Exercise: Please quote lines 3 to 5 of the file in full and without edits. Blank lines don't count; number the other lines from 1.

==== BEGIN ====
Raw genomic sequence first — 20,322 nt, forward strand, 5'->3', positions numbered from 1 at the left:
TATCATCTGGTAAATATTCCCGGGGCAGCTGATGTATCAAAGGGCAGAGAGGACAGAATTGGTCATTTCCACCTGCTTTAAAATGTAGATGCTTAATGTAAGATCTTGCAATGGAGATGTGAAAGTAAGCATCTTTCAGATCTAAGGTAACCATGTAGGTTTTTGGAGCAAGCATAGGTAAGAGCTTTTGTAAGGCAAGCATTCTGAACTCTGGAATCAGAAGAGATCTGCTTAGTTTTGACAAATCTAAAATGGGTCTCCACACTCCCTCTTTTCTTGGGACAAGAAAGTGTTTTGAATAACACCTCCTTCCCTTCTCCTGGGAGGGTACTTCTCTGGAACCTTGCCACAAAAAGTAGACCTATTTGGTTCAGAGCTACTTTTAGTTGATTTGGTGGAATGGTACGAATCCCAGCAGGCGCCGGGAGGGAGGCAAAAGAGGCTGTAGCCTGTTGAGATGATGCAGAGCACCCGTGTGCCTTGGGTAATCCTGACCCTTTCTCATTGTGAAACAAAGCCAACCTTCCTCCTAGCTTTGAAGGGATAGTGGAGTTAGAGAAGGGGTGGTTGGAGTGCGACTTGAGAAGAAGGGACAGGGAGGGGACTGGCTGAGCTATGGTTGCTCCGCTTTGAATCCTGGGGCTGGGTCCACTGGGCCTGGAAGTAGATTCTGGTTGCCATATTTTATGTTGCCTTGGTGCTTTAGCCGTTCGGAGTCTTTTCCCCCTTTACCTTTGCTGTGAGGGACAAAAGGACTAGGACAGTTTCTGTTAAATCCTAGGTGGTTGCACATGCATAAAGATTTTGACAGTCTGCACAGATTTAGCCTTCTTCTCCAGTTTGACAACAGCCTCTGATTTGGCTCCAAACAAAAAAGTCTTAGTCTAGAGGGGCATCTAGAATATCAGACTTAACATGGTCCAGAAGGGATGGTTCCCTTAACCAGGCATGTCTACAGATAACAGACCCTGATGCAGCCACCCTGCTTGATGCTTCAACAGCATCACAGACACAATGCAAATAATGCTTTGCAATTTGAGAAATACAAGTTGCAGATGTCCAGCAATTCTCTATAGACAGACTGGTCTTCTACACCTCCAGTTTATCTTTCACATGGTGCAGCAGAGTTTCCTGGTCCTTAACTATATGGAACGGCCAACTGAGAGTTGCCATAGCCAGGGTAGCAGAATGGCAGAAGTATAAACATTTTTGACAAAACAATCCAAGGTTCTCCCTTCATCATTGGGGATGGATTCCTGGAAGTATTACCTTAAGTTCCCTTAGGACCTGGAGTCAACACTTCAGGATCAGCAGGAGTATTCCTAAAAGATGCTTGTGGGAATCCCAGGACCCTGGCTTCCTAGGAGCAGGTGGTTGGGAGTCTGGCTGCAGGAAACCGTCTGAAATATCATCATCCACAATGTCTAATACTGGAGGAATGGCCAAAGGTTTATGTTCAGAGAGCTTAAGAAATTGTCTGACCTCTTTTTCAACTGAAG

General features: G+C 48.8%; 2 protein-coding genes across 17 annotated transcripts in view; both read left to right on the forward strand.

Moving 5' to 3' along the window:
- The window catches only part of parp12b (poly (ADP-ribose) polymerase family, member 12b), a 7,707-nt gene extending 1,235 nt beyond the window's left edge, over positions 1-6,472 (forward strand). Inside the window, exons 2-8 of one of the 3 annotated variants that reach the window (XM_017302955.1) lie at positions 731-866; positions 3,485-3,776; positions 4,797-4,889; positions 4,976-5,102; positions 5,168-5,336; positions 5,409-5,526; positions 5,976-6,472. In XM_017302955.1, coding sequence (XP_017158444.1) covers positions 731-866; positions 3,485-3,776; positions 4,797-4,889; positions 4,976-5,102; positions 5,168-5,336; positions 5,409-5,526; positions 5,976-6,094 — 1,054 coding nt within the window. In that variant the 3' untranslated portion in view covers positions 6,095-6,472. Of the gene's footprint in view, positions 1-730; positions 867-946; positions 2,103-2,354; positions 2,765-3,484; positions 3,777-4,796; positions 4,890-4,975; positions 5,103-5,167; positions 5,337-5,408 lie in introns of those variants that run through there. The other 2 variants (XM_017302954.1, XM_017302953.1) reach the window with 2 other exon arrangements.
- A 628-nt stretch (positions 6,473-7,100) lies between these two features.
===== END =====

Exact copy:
General features: G+C 48.8%; 2 protein-coding genes across 17 annotated transcripts in view; both read left to right on the forward strand.

Moving 5' to 3' along the window:
- The window catches only part of parp12b (poly (ADP-ribose) polymerase family, member 12b), a 7,707-nt gene extending 1,235 nt beyond the window's left edge, over positions 1-6,472 (forward strand). Inside the window, exons 2-8 of one of the 3 annotated variants that reach the window (XM_017302955.1) lie at positions 731-866; positions 3,485-3,776; positions 4,797-4,889; positions 4,976-5,102; positions 5,168-5,336; positions 5,409-5,526; positions 5,976-6,472. In XM_017302955.1, coding sequence (XP_017158444.1) covers positions 731-866; positions 3,485-3,776; positions 4,797-4,889; positions 4,976-5,102; positions 5,168-5,336; positions 5,409-5,526; positions 5,976-6,094 — 1,054 coding nt within the window. In that variant the 3' untranslated portion in view covers positions 6,095-6,472. Of the gene's footprint in view, positions 1-730; positions 867-946; positions 2,103-2,354; positions 2,765-3,484; positions 3,777-4,796; positions 4,890-4,975; positions 5,103-5,167; positions 5,337-5,408 lie in introns of those variants that run through there. The other 2 variants (XM_017302954.1, XM_017302953.1) reach the window with 2 other exon arrangements.